Arpaio should be held liable for the purported denial of access to a lawyer, legal
assistant, and law library, for denial of appropriate medical care, for denial of use of a
telephone, for assault allegedly committed by other detainees, and for wrongful solitary
504 P.2d 58, 61 (Ariz. Ct. App. 1972).
A.R.S. § 31-101.
Ewing v. City of Stockton, 588 F.3d 1218 (9th Cir. 2009).
Doc. 4 at 6, 10.
Arpaio responds that he is not liable to Adamson because he “had no direct
contact or nexus with Adamson’s complaints”17 and because Arpaio’s policies at the
Maricopa County Jail were constitutionally adequate.18 Each of the bases of Adamson’s
claims will be examined in turn.
1. Access to Legal Assistance and Resources
Arpaio responds that “[t]here were sufficient policies and procedures in place to
satisfy the constitutional requirements for . . . contact . . . with . . . attorneys” and that
“there was no nexus between . . . Arpaio” and Adamson’s inability to meet with
counsel.19 Arpaio’s response is conclusory, and he has not described the policies that
he deems sufficient. Nonetheless, “[i]n order for a person acting under color of state
law to be liable under section 1983 there must be a showing of personal participation in
the alleged rights deprivation.”20 Adamson has not presented any evidence that Arpaio
obstructed his access to counsel. Nor has Adamson presented any evidence that
Arpaio’s policies denied him access to his public defender. Due process does not
require that a pretrial detainee have access to a legal assistant and law library.
Consequently, there is no dispute as to any material fact concerning denial of access to
counsel, and judgment for Arpaio is appropriate as a matter of law.
Doc. 176 at 3.
See, e.g., id. at 6.
Jones v. Williams, 297 F.3d 930, 934 (9th Cir. 2002).
2. Denial of Medical Care
Defendants argue that Adamson must demonstrate “deliberate indifference to [a]
serious medical need.”21 That is the standard for an alleged Eighth Amendment
violation, asserted pursuant to § 1983.22 Although Adamson’s complaint indicates that
he is primarily pursuing a claim for violation of his due process rights against Arpaio,23
the complaint also refers in places to the Eighth Amendment.24 To the extent Adamson
is pursuing an Eighth Amendment claim based on denial of medical care, he has not
presented any evidence that Arpaio exercised deliberate indifference to a serious
medical need. Adamson has similarly not demonstrated that any of Arpaio’s policies
exhibited deliberate indifference to a serious medical need.
Adamson has not explained how the allegations in his complaint relating to
medical treatment constitute a violation of due process. More importantly, Adamson’s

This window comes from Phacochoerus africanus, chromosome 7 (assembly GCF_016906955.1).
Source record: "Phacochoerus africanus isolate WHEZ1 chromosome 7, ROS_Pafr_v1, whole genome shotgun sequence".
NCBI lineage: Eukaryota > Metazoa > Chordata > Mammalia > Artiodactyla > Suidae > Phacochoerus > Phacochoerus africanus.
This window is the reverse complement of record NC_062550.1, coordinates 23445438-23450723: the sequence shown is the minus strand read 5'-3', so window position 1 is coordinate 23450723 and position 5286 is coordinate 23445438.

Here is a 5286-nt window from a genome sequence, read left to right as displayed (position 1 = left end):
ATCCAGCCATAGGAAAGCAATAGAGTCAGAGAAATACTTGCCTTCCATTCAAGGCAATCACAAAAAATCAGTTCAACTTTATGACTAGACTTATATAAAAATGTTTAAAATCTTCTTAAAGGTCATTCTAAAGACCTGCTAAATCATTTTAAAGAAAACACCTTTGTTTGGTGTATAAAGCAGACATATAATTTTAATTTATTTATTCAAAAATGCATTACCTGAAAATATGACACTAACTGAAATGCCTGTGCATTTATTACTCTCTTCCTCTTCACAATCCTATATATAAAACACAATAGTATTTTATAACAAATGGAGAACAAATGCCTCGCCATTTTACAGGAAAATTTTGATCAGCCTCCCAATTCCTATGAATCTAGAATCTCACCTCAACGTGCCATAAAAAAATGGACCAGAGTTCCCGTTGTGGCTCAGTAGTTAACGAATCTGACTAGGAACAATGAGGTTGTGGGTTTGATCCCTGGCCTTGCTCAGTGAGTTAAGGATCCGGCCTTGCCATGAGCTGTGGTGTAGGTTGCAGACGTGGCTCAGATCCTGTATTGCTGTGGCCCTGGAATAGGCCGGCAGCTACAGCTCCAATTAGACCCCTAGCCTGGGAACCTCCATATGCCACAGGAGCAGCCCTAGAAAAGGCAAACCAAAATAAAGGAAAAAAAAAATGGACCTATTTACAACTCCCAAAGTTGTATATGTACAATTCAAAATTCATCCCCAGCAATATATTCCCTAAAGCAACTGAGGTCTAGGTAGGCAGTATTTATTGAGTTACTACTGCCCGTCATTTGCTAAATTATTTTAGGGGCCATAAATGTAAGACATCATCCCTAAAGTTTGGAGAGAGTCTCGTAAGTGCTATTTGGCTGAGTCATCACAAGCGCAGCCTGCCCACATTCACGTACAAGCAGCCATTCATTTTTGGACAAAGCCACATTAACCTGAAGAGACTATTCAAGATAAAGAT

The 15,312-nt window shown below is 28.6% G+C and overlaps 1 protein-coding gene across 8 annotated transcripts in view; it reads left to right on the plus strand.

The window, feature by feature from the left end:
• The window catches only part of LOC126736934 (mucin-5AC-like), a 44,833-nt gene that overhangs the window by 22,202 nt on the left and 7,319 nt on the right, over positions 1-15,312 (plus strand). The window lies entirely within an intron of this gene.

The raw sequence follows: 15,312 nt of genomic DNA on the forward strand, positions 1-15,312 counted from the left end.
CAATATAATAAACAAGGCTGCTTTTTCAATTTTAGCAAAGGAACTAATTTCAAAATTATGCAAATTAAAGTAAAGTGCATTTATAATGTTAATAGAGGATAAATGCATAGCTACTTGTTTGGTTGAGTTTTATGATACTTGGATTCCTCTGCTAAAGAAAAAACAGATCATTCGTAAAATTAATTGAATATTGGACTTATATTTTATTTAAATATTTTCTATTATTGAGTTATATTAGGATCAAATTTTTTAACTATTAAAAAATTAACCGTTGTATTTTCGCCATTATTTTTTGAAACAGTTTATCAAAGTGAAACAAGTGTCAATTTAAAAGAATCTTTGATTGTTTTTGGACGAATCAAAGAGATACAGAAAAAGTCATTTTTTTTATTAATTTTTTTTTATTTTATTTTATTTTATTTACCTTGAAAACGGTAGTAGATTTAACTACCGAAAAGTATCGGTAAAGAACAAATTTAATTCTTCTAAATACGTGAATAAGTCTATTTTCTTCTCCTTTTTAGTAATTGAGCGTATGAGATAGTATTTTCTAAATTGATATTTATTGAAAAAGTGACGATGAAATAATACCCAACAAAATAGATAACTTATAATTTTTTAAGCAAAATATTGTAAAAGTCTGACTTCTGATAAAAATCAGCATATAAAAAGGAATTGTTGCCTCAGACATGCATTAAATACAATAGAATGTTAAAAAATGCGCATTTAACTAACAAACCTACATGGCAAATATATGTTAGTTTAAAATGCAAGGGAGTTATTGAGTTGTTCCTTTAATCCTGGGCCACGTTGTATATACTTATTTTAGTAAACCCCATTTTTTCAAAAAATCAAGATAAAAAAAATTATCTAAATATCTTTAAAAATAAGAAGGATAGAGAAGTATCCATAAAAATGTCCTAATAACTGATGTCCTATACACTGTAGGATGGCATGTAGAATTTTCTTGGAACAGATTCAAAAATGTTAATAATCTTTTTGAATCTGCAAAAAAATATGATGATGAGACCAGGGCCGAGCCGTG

complaint does not allege any personal participation by Arpaio, and Adamson has not
presented any evidence to that effect. For that reason, summary judgment in Arpaio’s
favor is appropriate with respect to Adamson’s claims based on a denial of medical
Doc. 176 at 8 (quoting Estelle v. Gamble, 429 U.S. 97, 104 (1976)).
Estelle, 429 U.S. at 104.
Doc. 4 at 10.
Id. at 5, 6.
3. Inmate Assault Claim
Arpaio argues that no assault occurred. The court agrees. Common law assault
requires that the victim reasonably apprehend imminent injury.25 Adamson has not
alleged or presented evidence that he ever reasonably apprehended imminent injury.
The alleged assault consisted of Adamson diffusing an attempted battery on another
inmate.26 There is no dispute as to any issue of material fact with respect to Adamson’s
assault claim and, therefore, judgment in favor of Arpaio is appropriate.
4. Retaliation Claim
Adamson’s response in opposition to defendants’ motion alleges that defendants
did not bear their burden with respect to Adamson’s retaliation claims. The court is
unable to discern a claim for retaliation. Moreover, although the facts alleged might
suggest that Adamson was placed in solitary confinement because he threatened to call
the Federal Bureau of Investigation, a claim for retaliation requires that the official act in
response to exercise of a constitutional right.27 There is no mention of the First
Amendment in Adamson’s complaint nor is there evidence that he was placed in solitary
confinement because he exercised some other constitutional right.
See, e.g., State v. Sanders, 68 P.3d 434, 442 (Ariz. Ct. App. 2003).
Doc. 177-2 at 8. Adamson does allege that the head of a jailhouse gang told him that if
he ever intervened again, he would get hurt. Id. However, to the extent Adamson was
threatened, it was not a threat of imminent injury.
Barnett v. Centoni, 31 F.3d 813, 815–16 (9th Cir. 1994).
For the reasons above, defendants’ motion at docket 176 for summary judgment
pursuant to Rule 56 is GRANTED. Plaintiff’s claims against defendants Maricopa
County and Joseph M. Arpaio are DISMISSED with prejudice.
DATED this 12th day of July 2011.
/s/ JOHN W. SEDWICK
UNITED STATES DISTRICT JUDGE